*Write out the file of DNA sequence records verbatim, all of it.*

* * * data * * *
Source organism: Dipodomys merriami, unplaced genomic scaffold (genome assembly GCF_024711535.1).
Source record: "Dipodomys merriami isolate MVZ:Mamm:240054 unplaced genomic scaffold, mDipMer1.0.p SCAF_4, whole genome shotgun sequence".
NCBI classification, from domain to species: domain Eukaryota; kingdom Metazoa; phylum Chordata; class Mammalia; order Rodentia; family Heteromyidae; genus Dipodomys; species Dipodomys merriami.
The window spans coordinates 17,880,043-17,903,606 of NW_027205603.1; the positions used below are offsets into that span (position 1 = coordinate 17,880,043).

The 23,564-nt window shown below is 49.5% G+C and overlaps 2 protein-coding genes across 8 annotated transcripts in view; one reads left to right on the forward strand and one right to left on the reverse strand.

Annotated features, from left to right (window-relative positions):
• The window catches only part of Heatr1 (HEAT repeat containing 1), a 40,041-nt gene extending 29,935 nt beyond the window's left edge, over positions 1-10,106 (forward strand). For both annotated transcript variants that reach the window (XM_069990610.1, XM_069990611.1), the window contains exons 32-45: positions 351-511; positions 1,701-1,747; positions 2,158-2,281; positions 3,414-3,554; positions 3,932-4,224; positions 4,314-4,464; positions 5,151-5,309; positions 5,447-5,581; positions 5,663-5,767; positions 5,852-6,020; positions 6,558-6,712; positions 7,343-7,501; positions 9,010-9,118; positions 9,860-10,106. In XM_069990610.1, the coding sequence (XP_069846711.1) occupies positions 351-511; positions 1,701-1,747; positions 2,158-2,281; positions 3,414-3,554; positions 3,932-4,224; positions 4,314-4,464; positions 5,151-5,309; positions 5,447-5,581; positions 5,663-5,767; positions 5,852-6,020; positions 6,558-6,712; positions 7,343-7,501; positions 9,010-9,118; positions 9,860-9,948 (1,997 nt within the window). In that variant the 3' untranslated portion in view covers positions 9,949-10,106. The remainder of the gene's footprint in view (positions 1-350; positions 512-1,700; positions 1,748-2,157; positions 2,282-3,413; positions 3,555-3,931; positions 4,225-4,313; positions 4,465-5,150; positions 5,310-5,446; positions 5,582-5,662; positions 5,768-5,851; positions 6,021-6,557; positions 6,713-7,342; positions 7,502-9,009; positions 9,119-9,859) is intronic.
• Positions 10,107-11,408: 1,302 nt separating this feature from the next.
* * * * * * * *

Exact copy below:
Source organism: Dipodomys merriami, unplaced genomic scaffold (genome assembly GCF_024711535.1).
Source record: "Dipodomys merriami isolate MVZ:Mamm:240054 unplaced genomic scaffold, mDipMer1.0.p SCAF_4, whole genome shotgun sequence".
NCBI classification, from domain to species: domain Eukaryota; kingdom Metazoa; phylum Chordata; class Mammalia; order Rodentia; family Heteromyidae; genus Dipodomys; species Dipodomys merriami.
The window spans coordinates 17,880,043-17,903,606 of NW_027205603.1; the positions used below are offsets into that span (position 1 = coordinate 17,880,043).

The 23,564-nt window shown below is 49.5% G+C and overlaps 2 protein-coding genes across 8 annotated transcripts in view; one reads left to right on the forward strand and one right to left on the reverse strand.

Annotated features, from left to right (window-relative positions):
• The window catches only part of Heatr1 (HEAT repeat containing 1), a 40,041-nt gene extending 29,935 nt beyond the window's left edge, over positions 1-10,106 (forward strand). For both annotated transcript variants that reach the window (XM_069990610.1, XM_069990611.1), the window contains exons 32-45: positions 351-511; positions 1,701-1,747; positions 2,158-2,281; positions 3,414-3,554; positions 3,932-4,224; positions 4,314-4,464; positions 5,151-5,309; positions 5,447-5,581; positions 5,663-5,767; positions 5,852-6,020; positions 6,558-6,712; positions 7,343-7,501; positions 9,010-9,118; positions 9,860-10,106. In XM_069990610.1, the coding sequence (XP_069846711.1) occupies positions 351-511; positions 1,701-1,747; positions 2,158-2,281; positions 3,414-3,554; positions 3,932-4,224; positions 4,314-4,464; positions 5,151-5,309; positions 5,447-5,581; positions 5,663-5,767; positions 5,852-6,020; positions 6,558-6,712; positions 7,343-7,501; positions 9,010-9,118; positions 9,860-9,948 (1,997 nt within the window). In that variant the 3' untranslated portion in view covers positions 9,949-10,106. The remainder of the gene's footprint in view (positions 1-350; positions 512-1,700; positions 1,748-2,157; positions 2,282-3,413; positions 3,555-3,931; positions 4,225-4,313; positions 4,465-5,150; positions 5,310-5,446; positions 5,582-5,662; positions 5,768-5,851; positions 6,021-6,557; positions 6,713-7,342; positions 7,502-9,009; positions 9,119-9,859) is intronic.
• Positions 10,107-11,408: 1,302 nt separating this feature from the next.